About 36 grams of toluylene diisocyanate are mixed by stirring at about 90-100 C. with about 1 kilogram of a condensation product (OH number 63) prepared by a process substantially the same as that of Example 1 from about 766 g. of butanedihydroxyethyl glycol, about 248 g. of naphthylene-1,5-betadihydroxyethy1ether and about 180 g. of paraformaldehyde, with use of about 800 cc. of benzene and about 4 g. of p-toluenesulfonic acid. The addition product which is formed has an hydroxyl number of 47.

About 100 g. of this product are mixed with about 3 g. of an ester obtained from about 1 mol of adipic acid and about 2 mols of N-diet-hyl diethanolarnine, about 1 g. of diethyl ammonium oleate and about 2 g. of water and thereafter foamed with about 30 g. of toluylene diisocyanate. The foam obtained has the following mechanical values:

Resistance Tensile Elonga- Bulk welght,g./ce. Elasticity, to further strength, tion,

percent tearing, kgJcm. percent kgJcm.

Example 4 A condensation product with the hydroxyl number 190 is prepared from about 532 grams of trihydroxyethyl trimethylol propane, about 158 g. of dimethylmethanediphenyl-4,4'-beta-dihydroxyethylether and about 75 g. of paraformaldehyde, using about 500 cc. of benzene and about 2.5 g. of p-toluenesulfonic acid, and then a 75% solution of this product in acetic acid ester is produced. About 50 cc. of this solution are mixed by stirring with about 30 cc. of a 75% solution of a triisocyanate prepared by reacting about one mol of trimethylol propane with about three mols of toluylene diisocyanate. The mixture is coated on to plates, and after about 3 to 4 hours, it yields an air-dried film which is characterized by very good resistance to alkali.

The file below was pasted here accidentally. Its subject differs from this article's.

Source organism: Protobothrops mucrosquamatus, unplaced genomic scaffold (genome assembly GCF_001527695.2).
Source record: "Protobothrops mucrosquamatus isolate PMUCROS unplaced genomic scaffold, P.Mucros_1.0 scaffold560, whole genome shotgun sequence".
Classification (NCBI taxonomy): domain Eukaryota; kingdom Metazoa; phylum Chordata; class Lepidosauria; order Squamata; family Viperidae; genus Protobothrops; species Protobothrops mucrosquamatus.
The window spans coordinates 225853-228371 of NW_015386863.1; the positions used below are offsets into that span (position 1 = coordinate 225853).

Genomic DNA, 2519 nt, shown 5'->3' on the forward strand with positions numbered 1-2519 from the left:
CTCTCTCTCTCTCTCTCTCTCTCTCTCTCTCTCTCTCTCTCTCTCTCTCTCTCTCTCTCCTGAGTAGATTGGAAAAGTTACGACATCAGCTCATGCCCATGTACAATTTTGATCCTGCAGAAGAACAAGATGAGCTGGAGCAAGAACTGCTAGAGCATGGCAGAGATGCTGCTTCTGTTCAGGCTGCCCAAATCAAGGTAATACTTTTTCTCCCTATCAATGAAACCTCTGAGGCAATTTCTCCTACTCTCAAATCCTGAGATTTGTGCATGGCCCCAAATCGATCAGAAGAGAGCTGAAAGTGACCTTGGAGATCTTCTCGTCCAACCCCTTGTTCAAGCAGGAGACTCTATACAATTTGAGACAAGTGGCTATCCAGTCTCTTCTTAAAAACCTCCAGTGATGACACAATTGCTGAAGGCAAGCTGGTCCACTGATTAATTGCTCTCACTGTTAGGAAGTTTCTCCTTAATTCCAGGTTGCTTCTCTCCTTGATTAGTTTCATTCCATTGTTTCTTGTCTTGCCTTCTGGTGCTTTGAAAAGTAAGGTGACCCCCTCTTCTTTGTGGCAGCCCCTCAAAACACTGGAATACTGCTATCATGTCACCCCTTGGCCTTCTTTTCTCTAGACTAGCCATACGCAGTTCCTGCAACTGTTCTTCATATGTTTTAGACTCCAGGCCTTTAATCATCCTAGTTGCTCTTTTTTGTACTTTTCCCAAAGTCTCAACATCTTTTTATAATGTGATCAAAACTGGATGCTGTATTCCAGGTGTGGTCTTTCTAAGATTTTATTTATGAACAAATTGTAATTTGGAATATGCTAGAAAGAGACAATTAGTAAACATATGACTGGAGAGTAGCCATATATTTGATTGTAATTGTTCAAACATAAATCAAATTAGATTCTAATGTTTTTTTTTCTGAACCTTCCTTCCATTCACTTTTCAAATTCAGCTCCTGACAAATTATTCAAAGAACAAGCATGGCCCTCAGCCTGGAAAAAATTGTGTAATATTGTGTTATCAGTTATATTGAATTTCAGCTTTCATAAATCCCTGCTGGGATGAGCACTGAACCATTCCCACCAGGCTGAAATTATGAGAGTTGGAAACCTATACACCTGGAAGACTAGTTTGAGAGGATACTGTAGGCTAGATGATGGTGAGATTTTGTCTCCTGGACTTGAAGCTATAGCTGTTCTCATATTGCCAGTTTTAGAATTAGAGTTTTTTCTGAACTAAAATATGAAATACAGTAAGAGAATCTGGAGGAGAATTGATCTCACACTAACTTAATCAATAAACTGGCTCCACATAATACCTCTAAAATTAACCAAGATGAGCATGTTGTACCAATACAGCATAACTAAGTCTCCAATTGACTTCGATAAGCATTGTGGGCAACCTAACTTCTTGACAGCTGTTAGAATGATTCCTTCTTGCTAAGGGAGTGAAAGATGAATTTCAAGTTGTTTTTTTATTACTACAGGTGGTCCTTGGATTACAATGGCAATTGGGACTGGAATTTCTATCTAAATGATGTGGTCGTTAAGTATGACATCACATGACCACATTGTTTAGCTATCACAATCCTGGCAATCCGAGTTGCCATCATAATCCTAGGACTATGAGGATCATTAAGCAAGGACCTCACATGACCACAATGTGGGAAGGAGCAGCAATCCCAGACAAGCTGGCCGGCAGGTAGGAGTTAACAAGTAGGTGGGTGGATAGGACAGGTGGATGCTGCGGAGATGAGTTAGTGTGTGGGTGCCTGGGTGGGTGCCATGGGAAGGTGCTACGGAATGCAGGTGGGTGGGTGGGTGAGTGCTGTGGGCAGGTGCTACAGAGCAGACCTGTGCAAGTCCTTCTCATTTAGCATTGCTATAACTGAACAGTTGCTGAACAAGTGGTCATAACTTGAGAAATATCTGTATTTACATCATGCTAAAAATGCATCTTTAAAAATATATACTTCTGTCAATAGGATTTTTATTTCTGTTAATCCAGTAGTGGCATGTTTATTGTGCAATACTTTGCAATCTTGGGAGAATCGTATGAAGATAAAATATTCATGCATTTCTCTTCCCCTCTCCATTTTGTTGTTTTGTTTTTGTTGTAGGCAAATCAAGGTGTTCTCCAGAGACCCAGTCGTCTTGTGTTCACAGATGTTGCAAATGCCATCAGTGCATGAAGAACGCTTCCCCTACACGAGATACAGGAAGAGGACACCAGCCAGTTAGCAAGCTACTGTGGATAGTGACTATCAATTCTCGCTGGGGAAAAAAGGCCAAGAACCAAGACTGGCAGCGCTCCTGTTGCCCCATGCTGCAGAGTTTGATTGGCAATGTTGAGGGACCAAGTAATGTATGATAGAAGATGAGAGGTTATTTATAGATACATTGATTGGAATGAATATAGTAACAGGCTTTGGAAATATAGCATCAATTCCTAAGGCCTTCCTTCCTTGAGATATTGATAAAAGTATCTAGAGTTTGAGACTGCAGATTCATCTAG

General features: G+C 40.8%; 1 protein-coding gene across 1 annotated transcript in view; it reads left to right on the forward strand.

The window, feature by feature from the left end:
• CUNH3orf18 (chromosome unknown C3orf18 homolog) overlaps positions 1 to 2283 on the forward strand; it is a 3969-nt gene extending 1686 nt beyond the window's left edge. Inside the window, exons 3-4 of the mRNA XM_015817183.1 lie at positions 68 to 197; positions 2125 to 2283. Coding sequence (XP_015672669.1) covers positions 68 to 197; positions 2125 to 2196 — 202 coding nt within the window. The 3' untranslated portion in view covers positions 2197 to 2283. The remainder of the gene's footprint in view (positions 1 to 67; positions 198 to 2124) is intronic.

Example 5 About 200 grams of a condensation product with the hydroxyl number 5 6 and prepared from about 766 g. of butanedihydroxyethyl glycol, about 316 g. of dimethylmethane-diphenyl-4,4-bis beta dihydroxyethylether and about 180 g. of paraformaldehyde, using about 800 cc. of benzene and about 3 g. of p-toluenesulfonic acid are heated at about l00 C. under a vacuum of about 12 mm. and dehydrated at about C. About 34 g. of 1,5-naphthylene diisocyanate are then mixed therewith by stirring. The temperature is raised to about 138- 140 C. and after the melt has cooled again to about 130 C. about 4 g. of butanediol are added while stirring. The homogeneous melt is now poured into molds and heated for about 24 hours more at about 100 C. On emptying the molds, a transparent elastorneric material is obtained. 1

Although the invention has been described in considerable detail in the foregoing with reference to specific embodiments thereof, such detail has been presented solely for the purpose of illustration and modifications can be made therein by those skilled in the art without departing from the spirit and scope of the invention except as is set forth in the claims.

What is claimed is:

1. A polyurethane plastic which comprises the reaction product of (a) a polyacetal having at least two hydroxyl groups prepared by heating a polyhydric aliphatic alcohol and a member selected from the class consisting of HO-CHr-CHr-( (3H3 Ho-om-om-oO-oO-womwm-on on.

with an aldehyde in an amount sufiicient to materially improve the mechanical properties of said polyacetal in a first step and mixing said polyacetal with (b) an organic polyisocyanate in a second step to prepare a polyurethane plastic.